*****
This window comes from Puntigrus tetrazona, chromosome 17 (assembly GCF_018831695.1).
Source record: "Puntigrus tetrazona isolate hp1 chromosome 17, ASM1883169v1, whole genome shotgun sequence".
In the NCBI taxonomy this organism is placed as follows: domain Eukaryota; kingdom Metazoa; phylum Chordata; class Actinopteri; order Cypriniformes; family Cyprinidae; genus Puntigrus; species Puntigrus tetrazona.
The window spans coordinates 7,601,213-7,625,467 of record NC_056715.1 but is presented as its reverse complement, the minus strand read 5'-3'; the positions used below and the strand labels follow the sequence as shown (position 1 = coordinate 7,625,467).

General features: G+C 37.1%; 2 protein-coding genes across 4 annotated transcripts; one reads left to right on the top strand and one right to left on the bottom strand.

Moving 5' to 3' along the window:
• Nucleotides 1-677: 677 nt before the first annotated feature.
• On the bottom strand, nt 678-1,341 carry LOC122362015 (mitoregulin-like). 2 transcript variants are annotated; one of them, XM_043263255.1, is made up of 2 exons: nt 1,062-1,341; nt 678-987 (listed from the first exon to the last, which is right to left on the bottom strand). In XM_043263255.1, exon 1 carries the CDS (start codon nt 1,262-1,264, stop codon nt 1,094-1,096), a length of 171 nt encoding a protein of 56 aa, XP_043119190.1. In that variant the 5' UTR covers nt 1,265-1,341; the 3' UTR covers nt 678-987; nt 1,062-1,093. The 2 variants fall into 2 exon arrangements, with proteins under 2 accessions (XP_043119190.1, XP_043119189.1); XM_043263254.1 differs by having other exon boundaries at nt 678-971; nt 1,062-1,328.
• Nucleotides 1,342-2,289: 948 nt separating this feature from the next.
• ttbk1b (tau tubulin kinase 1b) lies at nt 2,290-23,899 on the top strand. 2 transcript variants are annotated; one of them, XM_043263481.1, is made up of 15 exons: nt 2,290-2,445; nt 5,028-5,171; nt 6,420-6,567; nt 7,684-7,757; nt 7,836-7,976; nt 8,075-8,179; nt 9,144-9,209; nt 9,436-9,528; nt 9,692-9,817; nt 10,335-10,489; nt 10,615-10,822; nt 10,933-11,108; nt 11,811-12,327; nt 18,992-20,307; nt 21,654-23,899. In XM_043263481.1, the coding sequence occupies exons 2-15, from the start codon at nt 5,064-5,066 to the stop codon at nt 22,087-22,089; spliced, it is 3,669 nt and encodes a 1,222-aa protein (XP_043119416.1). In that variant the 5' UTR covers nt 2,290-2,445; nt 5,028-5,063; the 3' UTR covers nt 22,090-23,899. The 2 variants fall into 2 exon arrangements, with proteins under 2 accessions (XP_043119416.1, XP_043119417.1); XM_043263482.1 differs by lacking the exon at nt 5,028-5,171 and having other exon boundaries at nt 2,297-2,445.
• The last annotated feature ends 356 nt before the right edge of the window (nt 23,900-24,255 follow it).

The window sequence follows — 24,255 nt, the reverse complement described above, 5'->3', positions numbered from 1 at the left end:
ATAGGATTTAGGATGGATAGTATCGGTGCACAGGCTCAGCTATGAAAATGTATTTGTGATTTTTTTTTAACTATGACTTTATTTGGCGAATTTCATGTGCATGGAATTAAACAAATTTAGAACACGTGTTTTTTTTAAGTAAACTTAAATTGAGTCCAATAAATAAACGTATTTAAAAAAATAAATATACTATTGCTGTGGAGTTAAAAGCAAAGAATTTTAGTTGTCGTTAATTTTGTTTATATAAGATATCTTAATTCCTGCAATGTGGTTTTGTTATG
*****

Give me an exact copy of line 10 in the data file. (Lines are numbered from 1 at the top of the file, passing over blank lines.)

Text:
• ttbk1b (tau tubulin kinase 1b) lies at nt 2,290-23,899 on the top strand. 2 transcript variants are annotated; one of them, XM_043263481.1, is made up of 15 exons: nt 2,290-2,445; nt 5,028-5,171; nt 6,420-6,567; nt 7,684-7,757; nt 7,836-7,976; nt 8,075-8,179; nt 9,144-9,209; nt 9,436-9,528; nt 9,692-9,817; nt 10,335-10,489; nt 10,615-10,822; nt 10,933-11,108; nt 11,811-12,327; nt 18,992-20,307; nt 21,654-23,899. In XM_043263481.1, the coding sequence occupies exons 2-15, from the start codon at nt 5,064-5,066 to the stop codon at nt 22,087-22,089; spliced, it is 3,669 nt and encodes a 1,222-aa protein (XP_043119416.1). In that variant the 5' UTR covers nt 2,290-2,445; nt 5,028-5,063; the 3' UTR covers nt 22,090-23,899. The 2 variants fall into 2 exon arrangements, with proteins under 2 accessions (XP_043119416.1, XP_043119417.1); XM_043263482.1 differs by lacking the exon at nt 5,028-5,171 and having other exon boundaries at nt 2,297-2,445.